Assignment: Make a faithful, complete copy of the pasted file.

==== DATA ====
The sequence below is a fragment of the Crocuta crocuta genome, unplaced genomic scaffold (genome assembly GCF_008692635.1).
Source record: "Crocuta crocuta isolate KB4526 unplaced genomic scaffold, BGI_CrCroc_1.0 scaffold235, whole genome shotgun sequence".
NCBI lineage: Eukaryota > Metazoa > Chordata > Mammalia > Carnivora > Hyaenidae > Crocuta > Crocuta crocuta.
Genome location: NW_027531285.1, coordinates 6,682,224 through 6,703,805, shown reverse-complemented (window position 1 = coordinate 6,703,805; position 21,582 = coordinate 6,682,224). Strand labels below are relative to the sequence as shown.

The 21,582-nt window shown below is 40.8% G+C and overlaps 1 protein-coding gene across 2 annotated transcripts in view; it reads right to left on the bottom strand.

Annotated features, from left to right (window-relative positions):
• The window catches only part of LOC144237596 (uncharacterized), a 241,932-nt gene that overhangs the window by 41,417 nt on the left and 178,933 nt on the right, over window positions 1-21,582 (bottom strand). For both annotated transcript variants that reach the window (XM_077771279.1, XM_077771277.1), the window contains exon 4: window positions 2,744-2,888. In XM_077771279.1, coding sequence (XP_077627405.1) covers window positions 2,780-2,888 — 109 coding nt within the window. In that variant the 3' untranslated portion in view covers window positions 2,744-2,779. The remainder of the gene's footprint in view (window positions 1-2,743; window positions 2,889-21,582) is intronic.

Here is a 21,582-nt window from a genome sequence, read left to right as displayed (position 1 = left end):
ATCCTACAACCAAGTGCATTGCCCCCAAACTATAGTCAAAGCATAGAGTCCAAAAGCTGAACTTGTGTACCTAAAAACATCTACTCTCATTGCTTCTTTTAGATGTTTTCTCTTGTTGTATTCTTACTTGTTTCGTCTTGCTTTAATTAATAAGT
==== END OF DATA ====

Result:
The sequence below is a fragment of the Crocuta crocuta genome, unplaced genomic scaffold (genome assembly GCF_008692635.1).
Source record: "Crocuta crocuta isolate KB4526 unplaced genomic scaffold, BGI_CrCroc_1.0 scaffold235, whole genome shotgun sequence".
NCBI lineage: Eukaryota > Metazoa > Chordata > Mammalia > Carnivora > Hyaenidae > Crocuta > Crocuta crocuta.
Genome location: NW_027531285.1, coordinates 6,682,224 through 6,703,805, shown reverse-complemented (window position 1 = coordinate 6,703,805; position 21,582 = coordinate 6,682,224). Strand labels below are relative to the sequence as shown.

The 21,582-nt window shown below is 40.8% G+C and overlaps 1 protein-coding gene across 2 annotated transcripts in view; it reads right to left on the bottom strand.

Annotated features, from left to right (window-relative positions):
• The window catches only part of LOC144237596 (uncharacterized), a 241,932-nt gene that overhangs the window by 41,417 nt on the left and 178,933 nt on the right, over window positions 1-21,582 (bottom strand). For both annotated transcript variants that reach the window (XM_077771279.1, XM_077771277.1), the window contains exon 4: window positions 2,744-2,888. In XM_077771279.1, coding sequence (XP_077627405.1) covers window positions 2,780-2,888 — 109 coding nt within the window. In that variant the 3' untranslated portion in view covers window positions 2,744-2,779. The remainder of the gene's footprint in view (window positions 1-2,743; window positions 2,889-21,582) is intronic.

Here is a 21,582-nt window from a genome sequence, read left to right as displayed (position 1 = left end):
ATCCTACAACCAAGTGCATTGCCCCCAAACTATAGTCAAAGCATAGAGTCCAAAAGCTGAACTTGTGTACCTAAAAACATCTACTCTCATTGCTTCTTTTAGATGTTTTCTCTTGTTGTATTCTTACTTGTTTCGTCTTGCTTTAATTAATAAGT